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March 25, 2010

Make a Screen Protector for your Cell Phone

screen protectorThough Apple has officially stopped selling screen protector films for the iPhone and the iPod Touch, you may still want to have them in order to protect the screen of your expensive mobile device from scratches, dirt or even your own fingerprints.

Screen protectors are easily available for all popular mobile devices and they are pretty cheap, so much so that you may end up paying more for shipping than for the product itself.

That said, if you can’t find a good cover film that will exactly fit the screen of your current cell phone, you can easily build one on your own for free using material that is already available in your home.

Scratch Proof your Cell Phone Screen

All you need is a ruler (to measure the screen size of your gadget), some clear packing tape (that will act as the cover), a bowl of water with some soap and an old credit card to firm apply that homemade screen protector to your cell phone screen.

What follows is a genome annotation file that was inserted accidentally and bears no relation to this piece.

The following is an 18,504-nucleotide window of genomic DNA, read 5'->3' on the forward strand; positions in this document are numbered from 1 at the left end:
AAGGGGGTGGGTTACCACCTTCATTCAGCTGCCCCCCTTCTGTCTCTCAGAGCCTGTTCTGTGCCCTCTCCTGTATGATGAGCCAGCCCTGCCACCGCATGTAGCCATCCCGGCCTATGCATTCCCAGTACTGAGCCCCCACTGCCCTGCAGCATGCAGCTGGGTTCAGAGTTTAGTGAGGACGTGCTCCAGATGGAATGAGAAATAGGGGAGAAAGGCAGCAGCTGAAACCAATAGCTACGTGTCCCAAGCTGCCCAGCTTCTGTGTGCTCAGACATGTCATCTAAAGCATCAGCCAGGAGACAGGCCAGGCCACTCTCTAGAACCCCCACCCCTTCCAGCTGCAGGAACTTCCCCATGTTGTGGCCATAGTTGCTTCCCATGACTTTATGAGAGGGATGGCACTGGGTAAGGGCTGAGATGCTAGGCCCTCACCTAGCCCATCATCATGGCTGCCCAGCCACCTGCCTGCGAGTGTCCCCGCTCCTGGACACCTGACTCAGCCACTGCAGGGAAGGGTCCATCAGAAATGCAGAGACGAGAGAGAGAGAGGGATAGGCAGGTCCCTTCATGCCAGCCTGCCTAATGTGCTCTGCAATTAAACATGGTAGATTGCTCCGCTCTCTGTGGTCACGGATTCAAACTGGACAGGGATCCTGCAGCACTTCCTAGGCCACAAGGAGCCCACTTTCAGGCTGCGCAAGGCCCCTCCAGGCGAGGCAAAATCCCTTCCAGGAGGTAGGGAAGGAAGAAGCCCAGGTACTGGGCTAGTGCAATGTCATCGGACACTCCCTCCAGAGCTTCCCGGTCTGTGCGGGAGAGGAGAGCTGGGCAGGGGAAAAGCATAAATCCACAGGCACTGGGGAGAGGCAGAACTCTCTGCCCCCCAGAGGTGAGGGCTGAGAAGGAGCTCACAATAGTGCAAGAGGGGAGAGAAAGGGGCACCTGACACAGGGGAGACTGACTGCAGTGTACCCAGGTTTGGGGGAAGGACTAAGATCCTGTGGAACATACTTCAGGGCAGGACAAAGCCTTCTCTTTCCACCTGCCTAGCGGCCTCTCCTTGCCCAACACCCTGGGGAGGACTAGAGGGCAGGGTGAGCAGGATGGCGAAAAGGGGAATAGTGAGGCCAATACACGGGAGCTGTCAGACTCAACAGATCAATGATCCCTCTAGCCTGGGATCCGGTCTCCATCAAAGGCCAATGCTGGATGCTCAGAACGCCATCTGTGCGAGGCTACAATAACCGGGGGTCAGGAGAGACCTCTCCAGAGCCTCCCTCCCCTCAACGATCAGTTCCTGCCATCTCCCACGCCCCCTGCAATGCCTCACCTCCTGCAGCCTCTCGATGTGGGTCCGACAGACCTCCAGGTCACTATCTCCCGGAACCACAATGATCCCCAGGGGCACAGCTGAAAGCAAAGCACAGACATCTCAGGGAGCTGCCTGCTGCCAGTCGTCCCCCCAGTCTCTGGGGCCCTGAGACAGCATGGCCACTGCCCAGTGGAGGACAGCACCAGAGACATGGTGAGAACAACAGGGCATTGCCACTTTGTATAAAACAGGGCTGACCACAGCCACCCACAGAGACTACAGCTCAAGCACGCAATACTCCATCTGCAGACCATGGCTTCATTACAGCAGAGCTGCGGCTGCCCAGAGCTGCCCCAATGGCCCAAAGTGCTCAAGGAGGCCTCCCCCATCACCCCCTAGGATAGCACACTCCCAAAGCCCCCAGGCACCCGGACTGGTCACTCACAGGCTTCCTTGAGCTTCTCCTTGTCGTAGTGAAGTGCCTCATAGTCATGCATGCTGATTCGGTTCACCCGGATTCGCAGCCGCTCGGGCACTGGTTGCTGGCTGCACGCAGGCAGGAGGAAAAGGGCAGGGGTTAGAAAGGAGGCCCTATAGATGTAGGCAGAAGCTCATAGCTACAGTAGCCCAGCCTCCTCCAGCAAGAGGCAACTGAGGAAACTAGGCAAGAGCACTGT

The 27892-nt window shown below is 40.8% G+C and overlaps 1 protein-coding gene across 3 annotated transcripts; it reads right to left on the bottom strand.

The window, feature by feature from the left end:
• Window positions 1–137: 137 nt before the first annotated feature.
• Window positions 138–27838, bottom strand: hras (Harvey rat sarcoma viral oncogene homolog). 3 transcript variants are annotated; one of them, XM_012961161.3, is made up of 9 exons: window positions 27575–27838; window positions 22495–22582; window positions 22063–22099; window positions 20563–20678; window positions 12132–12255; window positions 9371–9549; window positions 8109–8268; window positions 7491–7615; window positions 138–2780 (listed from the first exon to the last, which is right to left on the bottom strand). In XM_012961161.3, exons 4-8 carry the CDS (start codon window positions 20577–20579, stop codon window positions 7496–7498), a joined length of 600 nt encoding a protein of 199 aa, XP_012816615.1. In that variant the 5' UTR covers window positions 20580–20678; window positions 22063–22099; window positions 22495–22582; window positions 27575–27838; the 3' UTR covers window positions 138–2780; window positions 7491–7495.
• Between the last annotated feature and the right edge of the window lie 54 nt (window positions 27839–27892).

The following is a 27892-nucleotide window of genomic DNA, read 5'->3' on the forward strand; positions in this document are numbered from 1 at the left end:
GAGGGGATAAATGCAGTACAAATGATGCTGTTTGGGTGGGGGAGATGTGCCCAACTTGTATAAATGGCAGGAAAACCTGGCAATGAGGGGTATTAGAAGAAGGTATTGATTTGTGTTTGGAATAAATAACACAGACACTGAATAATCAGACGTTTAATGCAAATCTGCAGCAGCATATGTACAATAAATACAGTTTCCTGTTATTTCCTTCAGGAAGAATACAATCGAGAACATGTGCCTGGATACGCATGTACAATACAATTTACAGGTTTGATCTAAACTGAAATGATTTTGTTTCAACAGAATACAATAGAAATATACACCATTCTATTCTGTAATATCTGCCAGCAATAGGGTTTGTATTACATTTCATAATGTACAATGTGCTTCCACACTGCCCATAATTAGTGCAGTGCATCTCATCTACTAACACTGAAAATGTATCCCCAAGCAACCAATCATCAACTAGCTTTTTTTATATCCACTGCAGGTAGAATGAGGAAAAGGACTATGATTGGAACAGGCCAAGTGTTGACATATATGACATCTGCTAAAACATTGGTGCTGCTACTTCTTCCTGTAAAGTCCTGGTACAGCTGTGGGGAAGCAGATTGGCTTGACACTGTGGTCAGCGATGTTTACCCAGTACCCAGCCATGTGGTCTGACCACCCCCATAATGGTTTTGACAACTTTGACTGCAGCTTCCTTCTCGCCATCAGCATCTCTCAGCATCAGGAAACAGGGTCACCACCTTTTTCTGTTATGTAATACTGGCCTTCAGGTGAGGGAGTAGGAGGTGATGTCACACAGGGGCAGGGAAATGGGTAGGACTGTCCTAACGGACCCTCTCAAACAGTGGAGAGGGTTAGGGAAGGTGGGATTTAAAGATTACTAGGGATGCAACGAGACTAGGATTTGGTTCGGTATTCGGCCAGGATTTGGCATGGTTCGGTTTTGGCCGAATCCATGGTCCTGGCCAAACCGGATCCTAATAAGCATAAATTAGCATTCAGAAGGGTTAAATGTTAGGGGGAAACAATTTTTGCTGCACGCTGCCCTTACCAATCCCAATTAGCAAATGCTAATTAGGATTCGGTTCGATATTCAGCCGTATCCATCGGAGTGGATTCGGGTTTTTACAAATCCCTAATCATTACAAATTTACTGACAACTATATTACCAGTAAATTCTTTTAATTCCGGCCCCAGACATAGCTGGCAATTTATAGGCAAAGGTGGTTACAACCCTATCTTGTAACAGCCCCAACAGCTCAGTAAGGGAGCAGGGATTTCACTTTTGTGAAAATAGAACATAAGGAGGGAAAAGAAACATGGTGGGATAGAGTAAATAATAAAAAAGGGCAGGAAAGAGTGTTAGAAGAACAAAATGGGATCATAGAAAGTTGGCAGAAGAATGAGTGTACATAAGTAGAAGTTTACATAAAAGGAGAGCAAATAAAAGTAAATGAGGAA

The video is produced by and it shares another very useful tip -- avoid putting your cell phone in the same pocket that has your keys and /or loose coins.

Make a Screen Protector for your Cell Phone

March 24, 2010

Easily Reduce Cable Clutter on your Desk

reduce cable clutter

If you have USB cables, cell phone chargers and other connecters lying all around your desk, just get a couple of binder clips from your nearest stationery store and fix them to one edge of your table as shown in the picture.

De-clutter your Desk

The wire arms (or the handles) of the binder clip can act as “holders” to not only give you quick access to your most frequently used cables but they’ll also prevent the wires from falling off your computer table.

Binder Clips are available in many different sizes so if you are working on a thick desk, you may want to buy a larger version of the clip.

March 23, 2010

First Look at Ubuntu 10.04 Lucid Lynx Beta